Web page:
Farm Progress

Cotton, corn, and soybean checkoff programs not only help to support research and promotion efforts at the national and international levels, they also return money to the states to fund projects specific to their producers’ needs. Representatives of three producer-supported organizations in Mississippi outlined at the annual conference of the Mississippi Agricultural Consultants Association how checkoff funds are used in their state.

Hembree Brandon, Editorial director

March 10, 2011

6 Min Read

Cotton, corn, and soybean checkoff programs not only help to support research and promotion efforts at the national and international levels, they also return money to the states to fund projects specific to their producers’ needs.

Representatives of three producer-supported organizations in Mississippi outlined at the annual conference of the Mississippi Agricultural Consultants Association how checkoff funds are used in their state.

Cotton checkoff program

In the 2009-10 crop year, Mississippi cotton producers contributed $1,005,000 to support the research and promotion efforts of Cotton Incorporated.

A large portion of that money came back to the state to support research programs of vital interest to Mississippi producers, says Bernie Jordan, Yazoo City, vice chairman of the Cotton Incorporated State Support Committee.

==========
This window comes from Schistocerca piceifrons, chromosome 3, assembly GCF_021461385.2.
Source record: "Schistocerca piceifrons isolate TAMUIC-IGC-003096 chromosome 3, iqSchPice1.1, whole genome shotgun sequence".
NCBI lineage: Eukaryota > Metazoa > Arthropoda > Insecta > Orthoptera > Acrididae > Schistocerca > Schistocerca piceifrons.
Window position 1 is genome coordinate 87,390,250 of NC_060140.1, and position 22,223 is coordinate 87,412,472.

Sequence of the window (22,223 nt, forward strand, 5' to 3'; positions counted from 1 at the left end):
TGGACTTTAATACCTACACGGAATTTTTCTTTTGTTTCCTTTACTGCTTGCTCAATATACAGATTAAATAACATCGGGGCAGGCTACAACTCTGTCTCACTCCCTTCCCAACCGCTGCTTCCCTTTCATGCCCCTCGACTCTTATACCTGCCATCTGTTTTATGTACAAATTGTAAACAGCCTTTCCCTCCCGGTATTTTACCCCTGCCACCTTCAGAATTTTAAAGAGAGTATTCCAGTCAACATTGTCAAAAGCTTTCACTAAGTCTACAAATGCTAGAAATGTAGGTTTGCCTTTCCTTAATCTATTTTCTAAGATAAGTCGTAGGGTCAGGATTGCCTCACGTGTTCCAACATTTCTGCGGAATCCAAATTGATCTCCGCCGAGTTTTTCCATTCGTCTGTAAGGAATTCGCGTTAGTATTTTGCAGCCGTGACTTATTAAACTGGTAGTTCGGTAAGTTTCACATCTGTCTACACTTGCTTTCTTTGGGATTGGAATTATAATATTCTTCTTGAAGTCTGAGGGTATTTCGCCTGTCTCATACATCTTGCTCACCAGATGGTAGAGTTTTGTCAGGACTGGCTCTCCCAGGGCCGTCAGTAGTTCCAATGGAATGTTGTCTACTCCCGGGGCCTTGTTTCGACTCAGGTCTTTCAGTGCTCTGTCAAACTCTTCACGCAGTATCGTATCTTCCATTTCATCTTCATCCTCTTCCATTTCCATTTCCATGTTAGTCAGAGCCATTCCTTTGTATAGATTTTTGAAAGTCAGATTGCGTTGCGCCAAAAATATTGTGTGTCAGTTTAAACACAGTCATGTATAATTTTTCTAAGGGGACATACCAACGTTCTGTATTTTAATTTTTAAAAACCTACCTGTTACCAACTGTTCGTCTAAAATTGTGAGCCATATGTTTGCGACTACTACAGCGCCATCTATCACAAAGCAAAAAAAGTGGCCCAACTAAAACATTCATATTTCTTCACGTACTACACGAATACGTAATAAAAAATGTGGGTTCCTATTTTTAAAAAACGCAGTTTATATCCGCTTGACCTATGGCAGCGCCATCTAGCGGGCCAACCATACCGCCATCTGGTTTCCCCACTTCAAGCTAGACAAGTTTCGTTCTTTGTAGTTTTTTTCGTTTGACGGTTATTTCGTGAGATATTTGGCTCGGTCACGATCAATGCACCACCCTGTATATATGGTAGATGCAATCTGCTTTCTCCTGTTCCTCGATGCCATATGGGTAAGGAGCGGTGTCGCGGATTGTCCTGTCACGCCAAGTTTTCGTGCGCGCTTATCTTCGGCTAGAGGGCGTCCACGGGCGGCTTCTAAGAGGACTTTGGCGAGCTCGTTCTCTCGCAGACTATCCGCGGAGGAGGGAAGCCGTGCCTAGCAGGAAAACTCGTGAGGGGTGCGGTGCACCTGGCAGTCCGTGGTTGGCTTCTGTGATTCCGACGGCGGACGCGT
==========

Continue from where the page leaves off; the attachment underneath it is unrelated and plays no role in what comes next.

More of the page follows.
“This year, $243,000 in new funds, plus unspent and carryover funds of $153,655, was available to fund projects by Mississippi research personnel,” he said at the annual conference of the Mississippi Agricultural Consultants Association.

Seven and a half percent of the state’s assessment, calculated on a five-year moving average, is designated for the support of state programs, Jordan notes.

“The Mississippi board of directors allocated $296,665 to nine research projects and two promotional projects.”

Kater Hake and Bob Nichols with Cotton Incorporated’s Agricultural Research Division work with the Delta Research and Extension Center at Stoneville, Miss., to determine which projects they believe have merit to improve cotton production in Mississippi and the Mid-South.

Projects currently receiving funding in the 2010-11 period include cotton demonstrations; reniform/root-knot nematode resistance genes; monitoring of heliothine insects for resistance to insecticides; cotton yield response to irrigation; effects of broiler byproducts on cotton fields; managing Mississippi cotton pests; management of volunteer crops in cotton; cotton yield response to residual N and K; research to counter development of cotton weed resistance; and support for the Delta Council’s educational programs and the Mississippi Farm Bureau Federation’s agricultural image campaign.

For 2011, Jordan notes, Cotton Incorporated’s budget, funded by producer and importer assessments, is $68 million.